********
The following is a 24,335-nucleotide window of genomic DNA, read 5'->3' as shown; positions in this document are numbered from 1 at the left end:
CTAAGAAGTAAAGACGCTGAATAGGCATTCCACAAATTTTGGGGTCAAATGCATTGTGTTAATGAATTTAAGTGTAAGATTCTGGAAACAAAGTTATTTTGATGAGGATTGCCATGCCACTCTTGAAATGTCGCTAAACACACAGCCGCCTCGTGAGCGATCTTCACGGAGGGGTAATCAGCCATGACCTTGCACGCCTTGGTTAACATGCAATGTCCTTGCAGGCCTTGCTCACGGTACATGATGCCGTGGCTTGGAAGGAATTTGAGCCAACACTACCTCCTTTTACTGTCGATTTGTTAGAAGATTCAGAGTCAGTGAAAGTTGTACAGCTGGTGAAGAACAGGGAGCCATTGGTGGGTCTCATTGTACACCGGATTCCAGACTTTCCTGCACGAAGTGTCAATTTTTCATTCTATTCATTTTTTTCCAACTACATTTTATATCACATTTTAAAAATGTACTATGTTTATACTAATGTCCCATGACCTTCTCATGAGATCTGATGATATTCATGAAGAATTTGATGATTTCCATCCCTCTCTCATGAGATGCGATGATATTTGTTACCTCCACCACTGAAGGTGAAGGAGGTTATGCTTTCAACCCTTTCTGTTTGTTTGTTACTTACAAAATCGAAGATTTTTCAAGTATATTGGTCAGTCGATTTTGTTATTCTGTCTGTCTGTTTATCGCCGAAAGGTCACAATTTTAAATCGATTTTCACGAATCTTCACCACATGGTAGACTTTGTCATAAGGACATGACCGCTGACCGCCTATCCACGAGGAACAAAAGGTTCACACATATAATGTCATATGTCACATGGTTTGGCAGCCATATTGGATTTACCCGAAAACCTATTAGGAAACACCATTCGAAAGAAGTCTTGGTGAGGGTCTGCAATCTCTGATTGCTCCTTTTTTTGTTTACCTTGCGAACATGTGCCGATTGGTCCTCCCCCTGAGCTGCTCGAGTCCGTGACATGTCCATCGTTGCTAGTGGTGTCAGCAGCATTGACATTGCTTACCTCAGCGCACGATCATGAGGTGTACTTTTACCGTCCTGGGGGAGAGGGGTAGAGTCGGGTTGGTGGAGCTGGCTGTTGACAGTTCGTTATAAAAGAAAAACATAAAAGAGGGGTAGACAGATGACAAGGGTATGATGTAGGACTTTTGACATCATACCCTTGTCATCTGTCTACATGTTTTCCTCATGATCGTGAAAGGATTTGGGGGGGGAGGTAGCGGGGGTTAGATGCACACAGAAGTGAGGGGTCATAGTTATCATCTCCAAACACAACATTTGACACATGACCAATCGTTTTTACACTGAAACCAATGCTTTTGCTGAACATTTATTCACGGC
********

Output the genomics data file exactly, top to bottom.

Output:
The following is a 24,335-nucleotide window of genomic DNA, read 5'->3' as shown; positions in this document are numbered from 1 at the left end:
CTAAGAAGTAAAGACGCTGAATAGGCATTCCACAAATTTTGGGGTCAAATGCATTGTGTTAATGAATTTAAGTGTAAGATTCTGGAAACAAAGTTATTTTGATGAGGATTGCCATGCCACTCTTGAAATGTCGCTAAACACACAGCCGCCTCGTGAGCGATCTTCACGGAGGGGTAATCAGCCATGACCTTGCACGCCTTGGTTAACATGCAATGTCCTTGCAGGCCTTGCTCACGGTACATGATGCCGTGGCTTGGAAGGAATTTGAGCCAACACTACCTCCTTTTACTGTCGATTTGTTAGAAGATTCAGAGTCAGTGAAAGTTGTACAGCTGGTGAAGAACAGGGAGCCATTGGTGGGTCTCATTGTACACCGGATTCCAGACTTTCCTGCACGAAGTGTCAATTTTTCATTCTATTCATTTTTTTCCAACTACATTTTATATCACATTTTAAAAATGTACTATGTTTATACTAATGTCCCATGACCTTCTCATGAGATCTGATGATATTCATGAAGAATTTGATGATTTCCATCCCTCTCTCATGAGATGCGATGATATTTGTTACCTCCACCACTGAAGGTGAAGGAGGTTATGCTTTCAACCCTTTCTGTTTGTTTGTTACTTACAAAATCGAAGATTTTTCAAGTATATTGGTCAGTCGATTTTGTTATTCTGTCTGTCTGTTTATCGCCGAAAGGTCACAATTTTAAATCGATTTTCACGAATCTTCACCACATGGTAGACTTTGTCATAAGGACATGACCGCTGACCGCCTATCCACGAGGAACAAAAGGTTCACACATATAATGTCATATGTCACATGGTTTGGCAGCCATATTGGATTTACCCGAAAACCTATTAGGAAACACCATTCGAAAGAAGTCTTGGTGAGGGTCTGCAATCTCTGATTGCTCCTTTTTTTGTTTACCTTGCGAACATGTGCCGATTGGTCCTCCCCCTGAGCTGCTCGAGTCCGTGACATGTCCATCGTTGCTAGTGGTGTCAGCAGCATTGACATTGCTTACCTCAGCGCACGATCATGAGGTGTACTTTTACCGTCCTGGGGGAGAGGGGTAGAGTCGGGTTGGTGGAGCTGGCTGTTGACAGTTCGTTATAAAAGAAAAACATAAAAGAGGGGTAGACAGATGACAAGGGTATGATGTAGGACTTTTGACATCATACCCTTGTCATCTGTCTACATGTTTTCCTCATGATCGTGAAAGGATTTGGGGGGGGAGGTAGCGGGGGTTAGATGCACACAGAAGTGAGGGGTCATAGTTATCATCTCCAAACACAACATTTGACACATGACCAATCGTTTTTACACTGAAACCAATGCTTTTGCTGAACATTTATTCACGGC